How to Make Your Music ExpressiveMusic is not only about those notes you write, or not even the sounds and instruments, or effects you use.

Music is about expression. Your goal as a music composer is to add life to your music stories. Do you want to master emotion and expression in your music? Check out my course here.

If you compose music with a lot of expression, the end result will be more organic and emotionally impactful. Because life, people, the world we live in…is dynamic.

You don’t want to write music that sounds robotic and lifeless. Instead, make sure to add variation, motion and movement into all parts of your composition. Change is the very essence of life, and that is why it is so important in music too. Let me give you some guidelines on things to focus on to make your music more professional, powerful and full of life.

1. Expression in the Dynamics

One of the greatest ways to add movement into your music, is by varying the intensity and loudness of notes. For MIDI this mainly controlled by the velocity value for each note. Avoid to simply copy and paste of parts, because you will end up with equal velocity values. If you do use copy and paste, make sure to go in and add variation in the velocity values for the new part compared to the first.

Many software instruments also have dynamics controlled by the MOD-wheel which you automate in your DAW. This is very common for long notes on orchestral instruments, like strings.

2. Expression in the Timing

Having everything quantized 100% to the grid is one of the most common mistakes music composers make when working in their DAW. It is a sin that should be avoided at all times. Because it will make your music sound lifeless, robotic and boring. Because it is unnatural to play every instrument and sound timed to the very millisecond.

In fact, what makes a string section sound big and wide is the minor difference of each player in the timing of the notes. So what should you do instead? Well, you can use quantization..but if you do…add those timing variations afterwards. One way is to dial back the quantization strength, which is what I most often do. Instead of 100% quantized I might use 75% which still leaves some of the timing variations.

Another way which is especially good if you write your notes by hand, because then all notes will be 100% on the grid…and that is to use a humanization feature in your DAW. Most DAWs has a feature that will randomize the timing of the notes, and even add slight variations to the note lengths. Even tiny variations make a huge difference when it all adds up on every instrument and part in your composition.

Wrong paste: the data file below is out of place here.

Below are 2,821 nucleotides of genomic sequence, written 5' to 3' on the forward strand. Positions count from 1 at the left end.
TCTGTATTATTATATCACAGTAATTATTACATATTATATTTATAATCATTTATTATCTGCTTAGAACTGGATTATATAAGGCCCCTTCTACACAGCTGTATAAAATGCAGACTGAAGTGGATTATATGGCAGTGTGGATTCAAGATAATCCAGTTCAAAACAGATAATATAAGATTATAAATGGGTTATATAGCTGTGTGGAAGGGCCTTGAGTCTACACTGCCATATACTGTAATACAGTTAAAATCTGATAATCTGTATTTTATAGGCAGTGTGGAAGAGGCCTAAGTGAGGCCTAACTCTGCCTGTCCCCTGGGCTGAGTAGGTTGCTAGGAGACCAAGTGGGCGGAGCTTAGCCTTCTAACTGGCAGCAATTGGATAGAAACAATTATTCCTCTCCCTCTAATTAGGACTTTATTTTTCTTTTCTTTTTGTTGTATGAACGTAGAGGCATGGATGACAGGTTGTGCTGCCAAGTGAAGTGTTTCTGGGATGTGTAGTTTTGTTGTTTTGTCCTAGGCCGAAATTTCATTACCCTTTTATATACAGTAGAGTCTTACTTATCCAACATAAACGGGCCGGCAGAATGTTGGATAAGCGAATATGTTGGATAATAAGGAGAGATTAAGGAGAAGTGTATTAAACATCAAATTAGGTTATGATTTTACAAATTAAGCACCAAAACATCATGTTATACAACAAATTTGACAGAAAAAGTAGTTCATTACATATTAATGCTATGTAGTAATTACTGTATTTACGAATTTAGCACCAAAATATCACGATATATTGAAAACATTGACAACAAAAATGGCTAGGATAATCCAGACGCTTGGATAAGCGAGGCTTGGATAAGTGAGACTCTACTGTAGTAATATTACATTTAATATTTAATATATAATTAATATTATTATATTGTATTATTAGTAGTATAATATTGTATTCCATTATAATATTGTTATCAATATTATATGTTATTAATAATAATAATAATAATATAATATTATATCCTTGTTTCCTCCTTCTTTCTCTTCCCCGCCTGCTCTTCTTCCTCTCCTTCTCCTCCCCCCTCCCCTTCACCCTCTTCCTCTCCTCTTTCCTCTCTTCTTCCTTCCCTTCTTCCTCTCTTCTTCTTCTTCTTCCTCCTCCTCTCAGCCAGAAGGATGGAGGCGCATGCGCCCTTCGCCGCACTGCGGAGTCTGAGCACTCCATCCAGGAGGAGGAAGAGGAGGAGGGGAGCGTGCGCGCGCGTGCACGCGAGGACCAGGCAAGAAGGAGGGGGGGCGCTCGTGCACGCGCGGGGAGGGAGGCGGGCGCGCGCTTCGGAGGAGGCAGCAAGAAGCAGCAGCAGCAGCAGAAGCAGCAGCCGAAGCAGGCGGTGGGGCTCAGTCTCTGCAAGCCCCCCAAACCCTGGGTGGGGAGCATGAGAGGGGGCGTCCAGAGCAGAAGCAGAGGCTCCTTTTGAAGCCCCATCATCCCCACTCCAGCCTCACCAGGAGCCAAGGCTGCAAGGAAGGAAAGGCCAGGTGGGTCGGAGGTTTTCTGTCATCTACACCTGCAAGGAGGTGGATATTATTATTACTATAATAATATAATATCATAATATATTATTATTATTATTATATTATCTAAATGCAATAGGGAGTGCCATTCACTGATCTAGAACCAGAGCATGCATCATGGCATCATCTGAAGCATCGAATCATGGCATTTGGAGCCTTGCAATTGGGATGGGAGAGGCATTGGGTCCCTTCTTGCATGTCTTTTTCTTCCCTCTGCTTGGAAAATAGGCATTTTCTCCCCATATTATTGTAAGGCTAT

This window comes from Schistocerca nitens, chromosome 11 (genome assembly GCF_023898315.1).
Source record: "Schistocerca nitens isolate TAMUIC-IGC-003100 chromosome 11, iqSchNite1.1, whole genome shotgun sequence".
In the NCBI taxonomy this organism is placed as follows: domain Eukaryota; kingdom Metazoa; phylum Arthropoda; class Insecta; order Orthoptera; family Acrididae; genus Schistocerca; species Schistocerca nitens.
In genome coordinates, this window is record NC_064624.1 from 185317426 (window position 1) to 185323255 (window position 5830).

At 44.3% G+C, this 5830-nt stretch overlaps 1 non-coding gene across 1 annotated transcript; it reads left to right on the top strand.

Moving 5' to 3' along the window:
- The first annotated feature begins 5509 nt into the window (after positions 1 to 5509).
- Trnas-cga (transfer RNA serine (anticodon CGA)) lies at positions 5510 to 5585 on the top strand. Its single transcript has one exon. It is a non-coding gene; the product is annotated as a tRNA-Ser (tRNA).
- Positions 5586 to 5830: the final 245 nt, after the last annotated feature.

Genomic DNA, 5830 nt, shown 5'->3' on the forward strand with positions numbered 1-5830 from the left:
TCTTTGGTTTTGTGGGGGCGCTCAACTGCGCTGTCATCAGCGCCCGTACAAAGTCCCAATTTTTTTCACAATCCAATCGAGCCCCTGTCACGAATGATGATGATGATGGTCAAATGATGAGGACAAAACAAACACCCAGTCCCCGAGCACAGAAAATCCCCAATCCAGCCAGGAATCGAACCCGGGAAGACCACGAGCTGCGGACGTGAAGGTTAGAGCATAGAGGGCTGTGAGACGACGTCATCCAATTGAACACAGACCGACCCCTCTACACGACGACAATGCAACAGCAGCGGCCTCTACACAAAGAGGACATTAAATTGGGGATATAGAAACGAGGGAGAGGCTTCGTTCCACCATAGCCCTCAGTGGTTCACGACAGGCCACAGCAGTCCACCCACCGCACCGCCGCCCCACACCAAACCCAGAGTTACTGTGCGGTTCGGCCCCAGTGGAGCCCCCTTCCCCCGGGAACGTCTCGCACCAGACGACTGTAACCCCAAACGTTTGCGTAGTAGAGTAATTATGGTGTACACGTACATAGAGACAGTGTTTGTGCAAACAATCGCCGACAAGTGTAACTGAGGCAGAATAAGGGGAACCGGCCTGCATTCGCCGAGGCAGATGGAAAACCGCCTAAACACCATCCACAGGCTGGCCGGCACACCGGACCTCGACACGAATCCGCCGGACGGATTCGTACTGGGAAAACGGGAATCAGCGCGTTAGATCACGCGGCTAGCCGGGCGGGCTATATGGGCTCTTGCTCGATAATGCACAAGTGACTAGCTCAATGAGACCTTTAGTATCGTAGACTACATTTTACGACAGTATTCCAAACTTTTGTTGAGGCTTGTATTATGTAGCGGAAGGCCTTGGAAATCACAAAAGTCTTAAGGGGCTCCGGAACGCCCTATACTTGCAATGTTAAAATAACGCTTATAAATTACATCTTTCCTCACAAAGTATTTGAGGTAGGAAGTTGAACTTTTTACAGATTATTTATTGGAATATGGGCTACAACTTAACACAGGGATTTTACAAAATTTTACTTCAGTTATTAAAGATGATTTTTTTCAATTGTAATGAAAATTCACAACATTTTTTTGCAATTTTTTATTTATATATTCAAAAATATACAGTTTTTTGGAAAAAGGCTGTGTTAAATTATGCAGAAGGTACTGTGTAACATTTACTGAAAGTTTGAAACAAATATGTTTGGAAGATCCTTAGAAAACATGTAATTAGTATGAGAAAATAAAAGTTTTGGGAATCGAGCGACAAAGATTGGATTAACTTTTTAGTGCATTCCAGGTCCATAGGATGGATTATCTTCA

3. Expression in the Performance

Apart from intensity and timing, many instruments have lots of ways to add expression in the performance. One of the most common ways is to add vibrato to a note you hold. This is something you can often automate on software instruments like strings or brass…another great expression technique is to vary the note transitions. For example having some notes played in legato meaning the transition between the notes is softer, basically gliding into the new note. You might want to add a more distinct attack on some notes, by using a performance style like marcato. Or you might want to have some notes really short and distinct, like a staccato. The point is that you want to focus on adding expression in the very performance.

4. Expression in the Tempo

Tempo, meaning the BPM of your composition, is often overlooked. Especially for popular music styles it seems that the BPM is static throughout the entire track. But why not use this amazing dimension when writing your music story. Even for pop music you can automate the tempo to for example have the chorus a couple of BPM higher than the verses.

For live bands and in orchestral music, tempo is used to a great extent. Especially the ending of a composition, where it often slows down the tempo. And also in the transitions, which might slow down a bit to hold that part to create anticipation and tension, which will make the new part feel like a bless from heaven to the listener. I strongly recommend that you always use at least some tempo automation to add expression in the very pulse of your music.

Now let’s sum up what you Learned:
Music that moves you is full of expression. Like Life, music should be dynamic. It should be full of motion, movement and variation. Focus on these guidelines when you compose your music:

Expression in the Dynamics
Velocity values, or MOD-wheel automation to add movement and variation in the intensity of each note, and the internal movement of each note.

Expression in the Timing
Don’t quantize 100% to the grid. Because it will make your music sound lifeless, robotic and boring. Add expression in the timing by reducing the quantization strength on your parts, or use humanization features in your DAW to add variation in both the note starting points and note lengths.

Expression in the Performance
Use for example: vibrato, legato, portamento, marcato, staccato…and other playing styles to add expression in your performances.

Expression in the Tempo
Use this amazing dimension when writing your music story. Even for pop music you can automate the tempo to for example have the chorus a couple of BPM higher than the verses.

So, How do you make your music more expressive? Well, these 4 guidelines will help you a lot. Add expression in dynamics, note timing, the performance styles, and tempo automation. And finally: Always remember the golden rule of music: “Music should be like Life, full of dynamics, variation and movement”.